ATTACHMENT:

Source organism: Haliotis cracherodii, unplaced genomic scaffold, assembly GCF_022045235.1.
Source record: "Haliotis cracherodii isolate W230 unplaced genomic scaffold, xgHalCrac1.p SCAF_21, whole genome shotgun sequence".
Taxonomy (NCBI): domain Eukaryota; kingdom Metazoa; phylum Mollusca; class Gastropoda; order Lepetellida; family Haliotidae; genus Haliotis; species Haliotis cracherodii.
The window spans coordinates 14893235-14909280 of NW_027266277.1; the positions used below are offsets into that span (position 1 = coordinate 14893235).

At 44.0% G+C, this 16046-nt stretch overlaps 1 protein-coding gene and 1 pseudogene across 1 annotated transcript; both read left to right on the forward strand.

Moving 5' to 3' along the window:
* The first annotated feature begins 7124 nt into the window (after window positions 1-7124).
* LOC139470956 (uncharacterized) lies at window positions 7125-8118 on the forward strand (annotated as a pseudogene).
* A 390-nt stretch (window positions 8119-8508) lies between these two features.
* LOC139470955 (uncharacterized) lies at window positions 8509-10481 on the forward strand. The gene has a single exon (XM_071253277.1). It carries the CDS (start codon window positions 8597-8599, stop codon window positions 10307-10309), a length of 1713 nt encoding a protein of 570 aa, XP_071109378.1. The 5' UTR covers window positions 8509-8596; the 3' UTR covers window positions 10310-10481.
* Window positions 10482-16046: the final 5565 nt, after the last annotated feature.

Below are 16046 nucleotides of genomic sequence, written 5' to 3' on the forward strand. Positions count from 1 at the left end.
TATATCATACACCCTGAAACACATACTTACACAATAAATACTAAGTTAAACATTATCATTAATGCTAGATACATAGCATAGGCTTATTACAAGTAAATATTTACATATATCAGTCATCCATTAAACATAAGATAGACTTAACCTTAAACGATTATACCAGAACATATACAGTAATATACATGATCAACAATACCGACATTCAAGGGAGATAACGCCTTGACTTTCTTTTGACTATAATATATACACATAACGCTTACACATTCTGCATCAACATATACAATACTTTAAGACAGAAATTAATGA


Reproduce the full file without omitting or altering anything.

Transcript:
Source organism: Haliotis cracherodii, unplaced genomic scaffold, assembly GCF_022045235.1.
Source record: "Haliotis cracherodii isolate W230 unplaced genomic scaffold, xgHalCrac1.p SCAF_21, whole genome shotgun sequence".
Taxonomy (NCBI): domain Eukaryota; kingdom Metazoa; phylum Mollusca; class Gastropoda; order Lepetellida; family Haliotidae; genus Haliotis; species Haliotis cracherodii.
The window spans coordinates 14893235-14909280 of NW_027266277.1; the positions used below are offsets into that span (position 1 = coordinate 14893235).

At 44.0% G+C, this 16046-nt stretch overlaps 1 protein-coding gene and 1 pseudogene across 1 annotated transcript; both read left to right on the forward strand.

Moving 5' to 3' along the window:
* The first annotated feature begins 7124 nt into the window (after window positions 1-7124).
* LOC139470956 (uncharacterized) lies at window positions 7125-8118 on the forward strand (annotated as a pseudogene).
* A 390-nt stretch (window positions 8119-8508) lies between these two features.
* LOC139470955 (uncharacterized) lies at window positions 8509-10481 on the forward strand. The gene has a single exon (XM_071253277.1). It carries the CDS (start codon window positions 8597-8599, stop codon window positions 10307-10309), a length of 1713 nt encoding a protein of 570 aa, XP_071109378.1. The 5' UTR covers window positions 8509-8596; the 3' UTR covers window positions 10310-10481.
* Window positions 10482-16046: the final 5565 nt, after the last annotated feature.

Below are 16046 nucleotides of genomic sequence, written 5' to 3' on the forward strand. Positions count from 1 at the left end.
TATATCATACACCCTGAAACACATACTTACACAATAAATACTAAGTTAAACATTATCATTAATGCTAGATACATAGCATAGGCTTATTACAAGTAAATATTTACATATATCAGTCATCCATTAAACATAAGATAGACTTAACCTTAAACGATTATACCAGAACATATACAGTAATATACATGATCAACAATACCGACATTCAAGGGAGATAACGCCTTGACTTTCTTTTGACTATAATATATACACATAACGCTTACACATTCTGCATCAACATATACAATACTTTAAGACAGAAATTAATGA